For underground alerts in your neighbourhood, who you gonna call?

brizmaker/iStock/Getty Images Plus

We are just a few weeks away from the Victoria Day weekend, which is regarded as the unofficial start of gardening season across the country.

This year has a special significance for British Columbians, as we are likely headed into a summer where most gatherings – whether attended by a handful of people or by more, depending on the guidelines – will happen outdoors. This may give the province’s residents an additional incentive to spend more time sprucing up their outdoor spaces.

However, the simple task of digging a garden or planting a tree can have enormous community consequences if residents are unaware of the underground infrastructure that can be impacted by their picks and shovels.

The provincial government has proclaimed April 2021 as “Safe Digging Month” in B.C. Various organizations, including BC 1 Call, Fortis BC and the BC Common Ground Alliance (BCCGA), have also been urging British Columbians who are planning to dig, whether to plant a tree, build a deck or install a new fence, to always click or call BC 1 Call before breaking ground. 

A lot has changed since BC 1 Call began to help British Columbians learn what utility infrastructure lies under their properties almost three decades ago. Improvements in technology, particularly related to telecommunications, have placed new infrastructure beneath our homes that provides us with quicker internet connections. These relatively new fibre optic cables, along with new and long-existing underground power lines and natural gas lines, as well as water and sewage connections, serve our homes.

The perils and repair costs that could be avoided by using BC 1 Call are not exclusive to gardening and light landscaping. Other home improvement projects, such as the installation of decks and firepits, also call for pre-checking.

Fences, mailboxes and even realtor signs have caused underground infrastructure damage in the past, when holes were dug without reference to a map outlining which pipes or conduits lay directly below.

In February, Research Co. conducted a survey on behalf of BC 1 Call to gauge British Columbians’ awareness of how the process works. Across the province, only 28% of the respondents correctly identified that BC 1 Call connects residents with member companies that have underground infrastructure where they plan to dig so the members can send them free maps and information.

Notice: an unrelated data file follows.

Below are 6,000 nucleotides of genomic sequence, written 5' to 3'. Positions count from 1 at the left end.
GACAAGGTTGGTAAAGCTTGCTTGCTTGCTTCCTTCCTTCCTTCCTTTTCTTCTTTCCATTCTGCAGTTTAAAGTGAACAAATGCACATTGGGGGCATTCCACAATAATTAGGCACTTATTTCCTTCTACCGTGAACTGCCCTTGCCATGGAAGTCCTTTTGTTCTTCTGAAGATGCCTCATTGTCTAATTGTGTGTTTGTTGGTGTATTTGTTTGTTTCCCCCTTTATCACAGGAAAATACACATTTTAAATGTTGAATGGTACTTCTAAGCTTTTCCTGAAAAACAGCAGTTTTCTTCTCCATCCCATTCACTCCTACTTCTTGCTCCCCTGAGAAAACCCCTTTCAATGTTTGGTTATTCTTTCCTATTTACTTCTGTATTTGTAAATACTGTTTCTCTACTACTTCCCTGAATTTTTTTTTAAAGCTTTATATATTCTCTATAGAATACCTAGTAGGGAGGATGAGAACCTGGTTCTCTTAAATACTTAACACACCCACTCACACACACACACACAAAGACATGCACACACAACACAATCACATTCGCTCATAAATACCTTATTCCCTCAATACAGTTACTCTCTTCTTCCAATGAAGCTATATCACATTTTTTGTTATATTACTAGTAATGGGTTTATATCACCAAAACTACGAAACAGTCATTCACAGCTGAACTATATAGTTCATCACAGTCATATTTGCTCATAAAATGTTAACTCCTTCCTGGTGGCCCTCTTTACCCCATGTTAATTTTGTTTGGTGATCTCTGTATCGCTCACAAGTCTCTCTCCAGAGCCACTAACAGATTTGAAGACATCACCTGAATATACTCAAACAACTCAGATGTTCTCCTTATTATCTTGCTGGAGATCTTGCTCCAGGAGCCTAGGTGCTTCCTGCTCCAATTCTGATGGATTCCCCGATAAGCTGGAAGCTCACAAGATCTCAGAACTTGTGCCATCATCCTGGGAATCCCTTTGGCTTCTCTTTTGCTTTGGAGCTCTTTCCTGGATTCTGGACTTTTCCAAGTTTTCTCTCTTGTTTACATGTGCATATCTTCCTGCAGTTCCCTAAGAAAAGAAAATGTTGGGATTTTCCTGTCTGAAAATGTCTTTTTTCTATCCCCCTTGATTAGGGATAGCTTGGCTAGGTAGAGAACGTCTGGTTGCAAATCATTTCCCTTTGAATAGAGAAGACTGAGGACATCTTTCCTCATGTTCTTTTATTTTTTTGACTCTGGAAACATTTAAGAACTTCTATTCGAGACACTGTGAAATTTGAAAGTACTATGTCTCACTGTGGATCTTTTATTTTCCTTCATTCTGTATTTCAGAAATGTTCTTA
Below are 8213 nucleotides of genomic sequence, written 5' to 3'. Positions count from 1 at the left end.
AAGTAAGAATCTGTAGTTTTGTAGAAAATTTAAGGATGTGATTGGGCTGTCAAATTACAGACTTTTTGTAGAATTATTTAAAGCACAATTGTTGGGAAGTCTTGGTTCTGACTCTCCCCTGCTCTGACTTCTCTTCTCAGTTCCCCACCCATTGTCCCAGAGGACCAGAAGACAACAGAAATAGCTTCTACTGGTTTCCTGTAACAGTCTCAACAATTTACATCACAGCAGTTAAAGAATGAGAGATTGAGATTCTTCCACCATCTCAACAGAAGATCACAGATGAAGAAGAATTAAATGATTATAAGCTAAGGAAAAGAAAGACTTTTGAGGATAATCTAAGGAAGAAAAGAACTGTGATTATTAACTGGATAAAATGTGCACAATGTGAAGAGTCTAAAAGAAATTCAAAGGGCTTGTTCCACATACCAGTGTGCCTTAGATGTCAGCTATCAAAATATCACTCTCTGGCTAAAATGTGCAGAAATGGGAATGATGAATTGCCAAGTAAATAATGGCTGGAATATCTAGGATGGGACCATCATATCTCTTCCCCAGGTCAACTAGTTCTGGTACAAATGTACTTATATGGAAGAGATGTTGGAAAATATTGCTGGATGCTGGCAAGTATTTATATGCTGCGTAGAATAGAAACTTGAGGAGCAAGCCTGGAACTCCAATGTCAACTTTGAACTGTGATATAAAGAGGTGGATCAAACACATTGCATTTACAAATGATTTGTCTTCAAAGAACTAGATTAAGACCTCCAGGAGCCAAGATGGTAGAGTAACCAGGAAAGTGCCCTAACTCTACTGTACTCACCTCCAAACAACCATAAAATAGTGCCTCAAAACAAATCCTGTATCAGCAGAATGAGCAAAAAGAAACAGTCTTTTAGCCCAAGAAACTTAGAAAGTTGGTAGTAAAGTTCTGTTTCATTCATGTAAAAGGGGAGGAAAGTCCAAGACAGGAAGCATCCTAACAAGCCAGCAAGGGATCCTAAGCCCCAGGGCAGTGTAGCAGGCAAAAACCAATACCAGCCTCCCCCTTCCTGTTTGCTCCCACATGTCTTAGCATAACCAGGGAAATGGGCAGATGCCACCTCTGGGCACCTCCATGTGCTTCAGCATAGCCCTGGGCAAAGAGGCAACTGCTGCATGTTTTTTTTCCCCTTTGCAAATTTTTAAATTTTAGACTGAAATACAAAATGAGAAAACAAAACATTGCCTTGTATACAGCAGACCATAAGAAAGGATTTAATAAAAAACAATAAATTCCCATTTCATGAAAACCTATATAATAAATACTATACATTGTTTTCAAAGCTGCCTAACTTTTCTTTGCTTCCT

This means that more than seven in 10 British Columbians are either unaware of the service or genuinely confused about what it entails. Some wrongly assumed that the call will ultimately result in the delivery of excavation tools and tips. Others mistakenly expected the deployment of a contractor to check where a resident is planning to dig.

While one-third of men in British Columbia correctly identified the service (33%), only one in four women (23%) did so.

As expected, more British Columbians aged 55 and over accurately told us what BC 1 Call does (31%) than those aged 35 to 54 (27%) and those aged 18 to 34 (22%).

Regionally, awareness of BC 1 Call’s service is highest in southern B.C. and Vancouver Island (30% each), and drops to 28% in Metro Vancouver, 25% in the Fraser Valley and 23% in northern B.C.

British Columbians who live in a condominium are the least likely to pinpoint the service that BC 1 Call provides (23%). The proportion rises to 29% for those whose primary residence is a detached house, 30% for those who live in a duplex and 33% for those who reside in a townhouse.

The findings outline the challenge of ensuring that all British Columbians are aware of the consequences of digging without first clicking or calling BC 1 Call at 1-800-474-6886. Nobody wants a fun weekend of gardening or landscaping activities ruined because they inadvertently disrupted critical services or caused environmental contamination. •

Mario Canseco is president of Research Co.

Results are based on an online survey conducted from February 23 to February 25 among 800 adults in British Columbia. The margin of error, which measures sample variability, is plus or minus 3.5 percentage points, 19 times out of 20.